Suzanna Vass served four years active duty in the Air Force, first as a medic and then 22 years as an Air National Guard with the 171st Air Refueling Wing. Now a Venice resident, she works on the emergency room staff at Venice Hospital and on the side she has a side business called “ER-2-YOU.”
She will come to your home on medical calls.
After high school she received a basketball scholarship to the University of Pittsburgh. By the end of her freshman year in college she dropped out after struggling with classes.
“I was 19 years old and didn’t know anything,” she recalled almost 40 years later.
“I went home from college and my parents drove me crazy. I decided to go in the Air Force. That was 1982.”
She took basic training in San Antonio, Texas.
“There were 53 girls in my barracks in basic and all of them were crying almost every night. I told my drill sergeant, ‘You can’t yell at me any louder than my mother did.’”
After basic, she transferred to Shepard Air Force Base also in Texas. There she attended tech school and became a medic. She served four years at Maxwell Air Force Base in Alabama as a medic. She got out of the service a staff sergeant.
“I always wanted to be a doctor, but I grew up poor and female. I never thought I could do it. With some encouragement from a physician while I was in the Air Force, I put on my big girl pants and worked my way through college.”
“I worked full time and went to night school. Four years later, I graduated from the University of Pittsburgh with a B.S. degree in Chemistry and a second lieutenant’s commission in the Air Force Reserve. I went to med school for four years at Philadelphia Osteopathic Hospital and then spent a four year in residency at a hospital in Allentown, Pennsylvania.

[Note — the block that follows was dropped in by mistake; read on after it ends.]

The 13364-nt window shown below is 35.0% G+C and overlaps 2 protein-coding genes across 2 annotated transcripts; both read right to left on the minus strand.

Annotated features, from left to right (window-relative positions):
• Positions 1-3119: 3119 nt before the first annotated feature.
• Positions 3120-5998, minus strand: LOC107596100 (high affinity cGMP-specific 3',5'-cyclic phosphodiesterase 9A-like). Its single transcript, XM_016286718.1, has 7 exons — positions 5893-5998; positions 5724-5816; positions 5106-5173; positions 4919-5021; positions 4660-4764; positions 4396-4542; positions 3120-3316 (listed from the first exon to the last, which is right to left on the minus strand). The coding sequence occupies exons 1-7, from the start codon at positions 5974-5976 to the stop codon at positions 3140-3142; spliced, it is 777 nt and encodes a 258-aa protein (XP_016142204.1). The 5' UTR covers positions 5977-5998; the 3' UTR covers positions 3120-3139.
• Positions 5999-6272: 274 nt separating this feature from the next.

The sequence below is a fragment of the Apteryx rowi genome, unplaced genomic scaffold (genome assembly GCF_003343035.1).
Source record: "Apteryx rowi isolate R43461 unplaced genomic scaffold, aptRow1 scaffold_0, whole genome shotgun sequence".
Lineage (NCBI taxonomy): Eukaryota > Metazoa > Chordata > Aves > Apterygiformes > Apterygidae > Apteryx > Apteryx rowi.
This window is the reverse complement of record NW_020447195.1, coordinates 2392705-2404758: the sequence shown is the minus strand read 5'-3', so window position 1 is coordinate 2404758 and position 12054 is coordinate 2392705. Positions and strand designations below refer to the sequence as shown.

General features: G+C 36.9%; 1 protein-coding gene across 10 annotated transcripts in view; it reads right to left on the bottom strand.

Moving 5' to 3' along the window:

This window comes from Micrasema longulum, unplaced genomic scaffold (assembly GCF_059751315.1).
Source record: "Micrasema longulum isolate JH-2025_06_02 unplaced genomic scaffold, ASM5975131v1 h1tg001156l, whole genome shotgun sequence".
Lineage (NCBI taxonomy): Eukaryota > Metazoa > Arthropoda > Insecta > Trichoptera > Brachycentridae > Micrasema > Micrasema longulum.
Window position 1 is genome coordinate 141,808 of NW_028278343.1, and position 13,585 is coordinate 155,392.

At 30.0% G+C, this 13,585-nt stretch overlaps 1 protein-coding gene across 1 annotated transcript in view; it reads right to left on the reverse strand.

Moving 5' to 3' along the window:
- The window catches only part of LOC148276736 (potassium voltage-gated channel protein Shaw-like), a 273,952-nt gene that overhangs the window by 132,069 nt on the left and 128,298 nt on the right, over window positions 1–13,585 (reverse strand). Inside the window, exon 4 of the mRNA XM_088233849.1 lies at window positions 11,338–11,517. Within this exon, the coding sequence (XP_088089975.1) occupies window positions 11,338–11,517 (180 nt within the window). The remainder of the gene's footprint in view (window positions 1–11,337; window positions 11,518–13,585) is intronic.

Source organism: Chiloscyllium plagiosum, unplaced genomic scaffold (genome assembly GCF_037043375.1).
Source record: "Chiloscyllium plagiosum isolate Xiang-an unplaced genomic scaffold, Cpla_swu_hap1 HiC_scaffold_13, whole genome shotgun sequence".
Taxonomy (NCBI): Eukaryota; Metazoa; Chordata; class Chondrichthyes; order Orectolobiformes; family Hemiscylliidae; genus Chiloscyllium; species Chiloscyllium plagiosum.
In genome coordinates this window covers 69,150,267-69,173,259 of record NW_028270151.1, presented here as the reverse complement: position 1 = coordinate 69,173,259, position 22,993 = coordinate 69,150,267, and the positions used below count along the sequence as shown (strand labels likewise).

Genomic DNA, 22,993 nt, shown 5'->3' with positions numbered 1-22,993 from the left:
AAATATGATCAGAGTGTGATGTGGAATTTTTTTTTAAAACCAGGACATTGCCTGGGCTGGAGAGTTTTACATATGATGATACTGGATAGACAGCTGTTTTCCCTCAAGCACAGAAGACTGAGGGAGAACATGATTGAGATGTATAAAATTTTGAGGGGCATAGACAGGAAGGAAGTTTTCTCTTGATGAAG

“While I was doing my residency, I was invited to become a flight surgeon. I spent four additional months learning how to take care of pilots and air crews,” Vass said. “For the next 16 years I served in the Air Force Reserve and saw the world.
“My reserve unit was based in Pittsburgh and flew out of Pittsburgh International Airport. I worked for a tanker unit. We passed fuel to fighter planes in Iraq in our C-135 tankers. My job was to take care of the tanker crew both in the air and on the ground.
“One time we flew out of Turkey over Iraq during Operation Desert Storm and refueled four fighters in the war zone at night. It was the quietest mission I ever flew on.
“We took some small arms enemy fire in the tanker’s tail early in the mission, but it wasn’t serious. We got back to base unscathed.
“It was a mission I didn’t have to make, but I wasn’t going to to leave my guys. I had to go with them. There was no way I wasn’t going to go.”
She found pilots, in particular, quirky to work with. “To give pilots shots you had to chase them around the base because they wouldn’t come into the clinic and get their shots,” Vass said. “I would have to lie them down to give them shots because they would pass out.”
When she wasn’t treating pilots she was part of a humanitarian Air Force Reserve effort to fly around the world and treat needy individuals in struggling countries. She’s treated civilians in Honduras, Peru and several countries in Africa.
“We flew into a country and provided the locals with eye glasses, pulled teeth, and immunize them,” Vass said.
After 16 years in the Air Force Reserve she retired as a flight surgeon and lieutenant colonel.
Then she worked for a few years in the emergency room of a hospital in Allentown. Twelve years ago she moved to Venice and went to work in the ER at Venice (FL)Hospital.
Why the emergency room?
“I like the variety of the challenge in the ER. You’re working on a sprained ankle one second and the next you’re treating someone with a heart attack.”
Vass appreciated her time in the Air Force Reserve.
“It was the best career,” she said. “I worked with the best troops, I’ve been everywhere. It was wonderful.”
Name: Suzanna Vass
D.O.B: 25 April 1963
Hometown: Scranton, PA
Currently: Venice, FL
Unit: 171st Air Refueling Wing
Entered Service: 1982
Rank: Staff Sergeant
Commendations: Air Force Training Ribbon, Good Conduct Medal
This story was first published in the Charlotte Sun newspaper, Port Charlotte, Fla. on Monday, July 8, 2019, and is republished with permission.
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